The points of view were good and honest.. inspiring.. My take is music will find its way just like life.. they are not inseparable..

    March 27, 2013 at 1:48 am |
  10. piccolois

    Great article! Thanks for posting Andrew, I plan to share it. I shared my own story in my article "Life Lessons I Learned in Marching Band" for Powell flutes (written for the flute teacher).

    I tell my students that no other life activity has you deal with so many variables at one time: note reading, rhythm reading, keeping tempo, watching for accidentals, articulations and dynamics, keeping pitch, remembering to breathe and use air wisely and responding to others by adjusting to pitch, tone and dynamics on the fly. The more advanced student has the added concerns of phrase shaping, coloring the sound, changing the vibrato speed and amplitude, playing in "the zone", focusing on stage presence, and cuing the other musicians, all while coordinating the tongue, air and fingers in a technical passage to within the smallest fraction of a second. I have often wondered as to which side of the brain got the greatest workout- it seems to be an even match between logic and artistry.

    March 25, 2013 at 4:30 pm |
    • Jan

      Amen...glad to see there are some young folks who actually "get it"...bravo...what a great educator!!!
      now, all that needs to be done is implementation...the truth be told!!!

      March 26, 2013 at 10:41 pm |
  11. pianogal

    Wow! Great article and comments! I've been thinking about the ability of music to reach all of mankind. It is one of the basic ways we have of communication between every human being. Rhythm is innate in nature as is balance, pattern - so much more that music encompasses. It also makes connections between every discipline - even the physics of the overtone series, pitch, volume, and tone color. There are few disciplines that are so grounded in math that also provide Maslow's peak experiences. If taught well, it also prepares students for life as the author states. Students must learn self-discipline for practice, and the profit of reaching long-term goals, as well as working with others to achieve a mission. They must think to play a musical work - what is the tempo, what is the rhythm here, how should this melody be interpreted, is this the most important part of the piece, is this the most important part or a supporting part of the instrumental blend, where should I take a breath - all these thoughts must be brought together in real time, and many more - yet, most important, how can I communicate the absolute beauty of this music and help my audience to feel? As I began –wow!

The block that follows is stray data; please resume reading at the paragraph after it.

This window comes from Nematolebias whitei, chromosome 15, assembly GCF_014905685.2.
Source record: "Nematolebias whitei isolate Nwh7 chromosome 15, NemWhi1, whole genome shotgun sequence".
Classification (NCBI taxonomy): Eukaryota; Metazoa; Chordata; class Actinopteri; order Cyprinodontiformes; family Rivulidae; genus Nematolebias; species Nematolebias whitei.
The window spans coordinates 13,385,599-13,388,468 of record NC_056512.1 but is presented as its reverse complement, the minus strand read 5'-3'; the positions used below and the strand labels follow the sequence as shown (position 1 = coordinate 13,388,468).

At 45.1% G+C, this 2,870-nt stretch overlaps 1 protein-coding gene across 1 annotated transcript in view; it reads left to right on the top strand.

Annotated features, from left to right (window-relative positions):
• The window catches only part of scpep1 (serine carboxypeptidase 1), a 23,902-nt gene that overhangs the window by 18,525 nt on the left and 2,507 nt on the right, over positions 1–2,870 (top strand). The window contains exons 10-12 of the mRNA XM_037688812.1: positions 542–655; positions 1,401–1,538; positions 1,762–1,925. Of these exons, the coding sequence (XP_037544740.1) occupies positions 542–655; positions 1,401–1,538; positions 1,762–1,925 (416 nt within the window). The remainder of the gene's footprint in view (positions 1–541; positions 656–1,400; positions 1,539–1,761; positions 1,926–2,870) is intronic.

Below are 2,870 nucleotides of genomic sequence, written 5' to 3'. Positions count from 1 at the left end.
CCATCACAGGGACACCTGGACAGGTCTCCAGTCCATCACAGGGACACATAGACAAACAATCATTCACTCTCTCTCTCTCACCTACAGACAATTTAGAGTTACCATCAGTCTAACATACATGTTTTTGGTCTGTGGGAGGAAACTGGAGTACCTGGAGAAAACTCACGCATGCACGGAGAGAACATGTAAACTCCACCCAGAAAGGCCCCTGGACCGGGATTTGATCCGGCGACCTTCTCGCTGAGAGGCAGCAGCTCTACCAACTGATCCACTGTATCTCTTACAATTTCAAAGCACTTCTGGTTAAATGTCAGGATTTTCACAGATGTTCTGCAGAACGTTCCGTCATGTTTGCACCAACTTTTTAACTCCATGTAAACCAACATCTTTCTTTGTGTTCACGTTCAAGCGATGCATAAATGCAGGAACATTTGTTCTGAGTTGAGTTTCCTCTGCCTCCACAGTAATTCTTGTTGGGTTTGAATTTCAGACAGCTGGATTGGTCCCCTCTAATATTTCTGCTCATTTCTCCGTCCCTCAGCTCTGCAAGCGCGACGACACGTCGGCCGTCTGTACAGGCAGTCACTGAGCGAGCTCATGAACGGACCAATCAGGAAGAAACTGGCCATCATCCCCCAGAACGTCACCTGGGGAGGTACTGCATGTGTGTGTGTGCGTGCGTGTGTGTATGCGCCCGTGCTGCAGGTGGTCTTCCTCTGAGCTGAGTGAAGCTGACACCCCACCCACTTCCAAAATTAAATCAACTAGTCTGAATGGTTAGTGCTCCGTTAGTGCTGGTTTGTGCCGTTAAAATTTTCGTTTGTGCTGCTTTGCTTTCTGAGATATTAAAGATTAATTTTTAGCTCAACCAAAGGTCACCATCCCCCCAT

March 25, 2013 at 11:02 am |
  12. Jason

    "But through that transition, I’ve realized why music needs to be a cornerstone of education. Music is an art and a science, and it's one of the best ways kids can learn creativity and those mythical critical thinking skills."

    While I don't disagree that music can teach creativity and critical thinking skills, it does not need to be a cornerstone of education - putting aside the impractical nature of such an idea, it's just not necessary. What you fail to mention is that the other humanities disciplines, and the social sciences, also offers a path towards being creative and thinking critically. History, English, Psychology, and so on and so forth, are all perfect for this goal.

    Business and the hard sciences, including Computer Science, aren't as good at this (or almost entirely fail), and it's a major reason why humanities and social sciences need to be a cornerstone of our education - of which music is certainly a part of.

    March 24, 2013 at 1:47 pm |
    • Jess

      I'm going to assume that you were just writing without thinking clearly when you said that music didn't need to be a cornerstone of education in one sentence and then immediately followed that by saying, "humanities and social sciences need to be a cornerstone of our education – of which music certainly is." What I'm going to assume you meant to say is that music, while an excellent way of teaching creativity and critical thinking, is not the only way to learn these skills.

      I would take issue with your statement that music is not necessary. This article is expressly describing why the writer feels it is necessary. And I would agree. Think of all the ways in which music influences your life every single day....movies, TV, hit songs on the radio, religious services (and I could keep going) tell me that music isn't necessary. What would life be like if there was no music? While intense study of music my not be everyone's cup of tea, I don't see how a basic understanding of such a pervasive element of culture isn't necessary (or at least very valuable).

      The ancient Greeks (not to mention almost every serious proponent of education reform) live by the idea that "the arts" (dance, music, theater, visual arts) are integral to education; not only for the benefits described in this article, but because the arts are the stronghold of culture. What is a society without culture? That answer would be very scary.

      "Music is to the mind as air to the body." –Aristotle

      March 29, 2013 at 1:37 pm |
  13. etummons

    Reblogged this on singingdancingcreating.

    March 24, 2013 at 12:48 pm |
  14. Leslie

    For a group to work together as a whole they must listen to each other as well as play their own part.

    March 24, 2013 at 12:58 am |